David Post: Frustrated with Fibrant
As a business person on City Council, dealing with Fibrant has frustrated me beyond words.
For much of the past 30 years, I worked in the world of corporate recovery, turnarounds and bankruptcy, a world of urgency and uncertainty, and a world requiring new directions to survive.
If a troubled company is to survive, change is essential. Strategic decisions must be made within a compressed time frame and cannot be delayed week after week, month after month, year after year.
Chapter 11 disease, I once wrote, is the paralysis of the decision-making system. The city and Fibrant are infected. Not making decisions is a decision. Not changing strategies is a strategy. Every decision does not have to be perfect, or even right. Being right only 51 percent of the time generates improvement.
On City Council, I dug into Fibrant. The audit showed that something was wrong. Newly hired City Manager Lane Bailey had quickly recognized Fibrant’s financial problems and required honest numbers. Mr. Bailey, though, is the first to admit that he has neither the experience nor the appetite to run a for-profit highly competitive business (though I’m confident he could do so very effectively).
Over a year ago, after digging in and outlining how a new business plan might look, I recommended that City Council create an advisory board to manage Fibrant. The response was tepid. I could not find any votes to support my idea.
We hired a consultant who concluded that we consider partnering with a company in which he had a financial interest. We terminated the engagement. We then hired CTC Technologies, a Washington, D.C.-based consulting firm specializing in municipal broadband strategies.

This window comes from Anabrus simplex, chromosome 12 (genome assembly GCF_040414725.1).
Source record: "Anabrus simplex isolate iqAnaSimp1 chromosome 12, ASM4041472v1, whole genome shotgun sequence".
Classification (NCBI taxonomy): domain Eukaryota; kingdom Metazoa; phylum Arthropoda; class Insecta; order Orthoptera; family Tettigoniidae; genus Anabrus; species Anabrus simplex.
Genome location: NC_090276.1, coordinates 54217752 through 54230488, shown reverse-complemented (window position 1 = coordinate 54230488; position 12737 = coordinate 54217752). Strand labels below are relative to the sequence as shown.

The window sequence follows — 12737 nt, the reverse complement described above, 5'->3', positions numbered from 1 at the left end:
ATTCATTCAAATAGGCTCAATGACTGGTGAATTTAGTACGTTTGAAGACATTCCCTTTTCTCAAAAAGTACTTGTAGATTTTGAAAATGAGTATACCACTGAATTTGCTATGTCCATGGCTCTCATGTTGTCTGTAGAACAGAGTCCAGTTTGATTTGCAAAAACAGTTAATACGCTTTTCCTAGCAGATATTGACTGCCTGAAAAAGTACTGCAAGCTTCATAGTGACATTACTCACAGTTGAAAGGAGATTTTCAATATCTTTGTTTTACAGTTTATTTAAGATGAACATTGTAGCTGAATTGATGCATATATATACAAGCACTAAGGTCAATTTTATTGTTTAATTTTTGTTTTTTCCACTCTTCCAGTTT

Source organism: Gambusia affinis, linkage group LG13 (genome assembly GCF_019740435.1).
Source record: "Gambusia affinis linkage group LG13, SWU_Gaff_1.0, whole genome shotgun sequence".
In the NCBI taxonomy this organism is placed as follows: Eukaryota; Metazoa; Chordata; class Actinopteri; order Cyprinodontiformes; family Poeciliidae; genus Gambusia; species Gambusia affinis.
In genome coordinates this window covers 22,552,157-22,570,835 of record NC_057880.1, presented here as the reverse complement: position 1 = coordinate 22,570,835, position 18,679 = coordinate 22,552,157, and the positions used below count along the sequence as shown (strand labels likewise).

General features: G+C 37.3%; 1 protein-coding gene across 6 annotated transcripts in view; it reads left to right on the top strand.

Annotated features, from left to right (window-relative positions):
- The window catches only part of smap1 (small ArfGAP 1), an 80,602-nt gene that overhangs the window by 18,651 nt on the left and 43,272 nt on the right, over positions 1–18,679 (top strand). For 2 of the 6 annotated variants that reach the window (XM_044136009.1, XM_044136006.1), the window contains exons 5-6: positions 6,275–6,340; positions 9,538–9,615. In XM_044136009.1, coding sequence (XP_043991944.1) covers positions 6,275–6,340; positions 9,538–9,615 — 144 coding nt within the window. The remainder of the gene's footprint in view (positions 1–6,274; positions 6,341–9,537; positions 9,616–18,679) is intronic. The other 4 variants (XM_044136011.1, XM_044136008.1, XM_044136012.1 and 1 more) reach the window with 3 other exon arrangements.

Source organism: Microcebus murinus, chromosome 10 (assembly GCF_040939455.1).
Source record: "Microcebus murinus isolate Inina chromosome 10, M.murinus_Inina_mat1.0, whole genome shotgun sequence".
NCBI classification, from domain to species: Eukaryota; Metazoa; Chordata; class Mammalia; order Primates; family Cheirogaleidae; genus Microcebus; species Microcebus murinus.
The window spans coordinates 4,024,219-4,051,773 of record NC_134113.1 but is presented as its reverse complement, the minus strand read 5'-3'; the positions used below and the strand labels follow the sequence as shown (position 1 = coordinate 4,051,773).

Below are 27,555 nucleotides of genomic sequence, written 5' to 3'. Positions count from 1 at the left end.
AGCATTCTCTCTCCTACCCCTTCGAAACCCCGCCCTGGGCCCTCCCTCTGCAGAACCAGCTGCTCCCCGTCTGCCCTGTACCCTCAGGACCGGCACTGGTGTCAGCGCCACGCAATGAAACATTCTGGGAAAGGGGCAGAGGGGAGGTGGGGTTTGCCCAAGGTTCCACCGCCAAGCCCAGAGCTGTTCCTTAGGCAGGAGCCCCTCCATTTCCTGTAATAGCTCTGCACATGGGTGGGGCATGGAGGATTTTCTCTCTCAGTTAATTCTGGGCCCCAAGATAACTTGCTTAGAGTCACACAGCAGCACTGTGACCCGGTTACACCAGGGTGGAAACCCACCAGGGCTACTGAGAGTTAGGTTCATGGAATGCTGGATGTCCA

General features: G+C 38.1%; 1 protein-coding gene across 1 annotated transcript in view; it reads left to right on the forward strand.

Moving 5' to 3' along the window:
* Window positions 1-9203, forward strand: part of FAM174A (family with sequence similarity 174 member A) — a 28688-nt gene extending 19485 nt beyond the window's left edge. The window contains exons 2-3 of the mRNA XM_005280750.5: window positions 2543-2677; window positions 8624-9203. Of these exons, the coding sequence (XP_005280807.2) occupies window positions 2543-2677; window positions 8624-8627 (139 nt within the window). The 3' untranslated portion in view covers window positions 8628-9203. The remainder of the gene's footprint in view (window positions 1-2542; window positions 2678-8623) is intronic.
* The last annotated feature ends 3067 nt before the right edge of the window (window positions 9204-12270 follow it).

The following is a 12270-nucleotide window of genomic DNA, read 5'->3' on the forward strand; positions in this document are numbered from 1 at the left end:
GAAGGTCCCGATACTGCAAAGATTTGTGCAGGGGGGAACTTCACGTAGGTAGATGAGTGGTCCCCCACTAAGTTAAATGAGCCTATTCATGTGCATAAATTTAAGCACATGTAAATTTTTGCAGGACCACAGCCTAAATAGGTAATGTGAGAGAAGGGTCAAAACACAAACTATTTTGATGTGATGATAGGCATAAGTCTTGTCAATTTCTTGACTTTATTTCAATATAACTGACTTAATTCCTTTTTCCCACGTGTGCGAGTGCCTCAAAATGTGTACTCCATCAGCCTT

CTC’s strategy included searching for a possible private sector partner. A temporary board helped review the proposals. The process exposed several difficult challenges.
Because of Fibrant’s lack of profitability, its value is low, requiring us to negotiate from a position of weakness. We face local criticism for yesterday’s mistakes rather than support for tomorrow’s possibilities. The North Carolina legislature, with Spectrum’s and AT&T’s army of lobbyists, has been punitive.
Suppose we find the right partner and reach an agreement. Getting to the finish line could take another year.
CTC echoed my suggestion that we create an advisory board. My thinking was to tap business expertise. CTC believes separating business from politics is essential. Both reasons are cogent.
Can Fibrant be improved? Absolutely. (If we simply changed the name to “Google,” customers would flock to Fibrant. Yes, we’ve talked to Google, but Salisbury lacks the demographic profile Google requires.
Improving its image, operations and market share would enhance Fibrant’s value and open the door to more partnering options.
Meanwhile, we have disclosed little to the public, and that lack of transparency has promoted even more public distrust of Fibrant. And City Council.
About 15 years ago, I took over a bankrupt company. Critical decisions had to be made on the first day without the luxury of a safety net. Fibrant, however, has a safety net — the taxpayer — and that covers any sense of urgency. Because of that, Fibrant needs business, not political, leadership.
Albert Einstein famously said that insanity is doing the same thing over and over and expecting a different resuls. Maybe I’m insane rather than frustrated. (My bet is I could get three votes for that.)
David Post is a member of Salisbury City Council.
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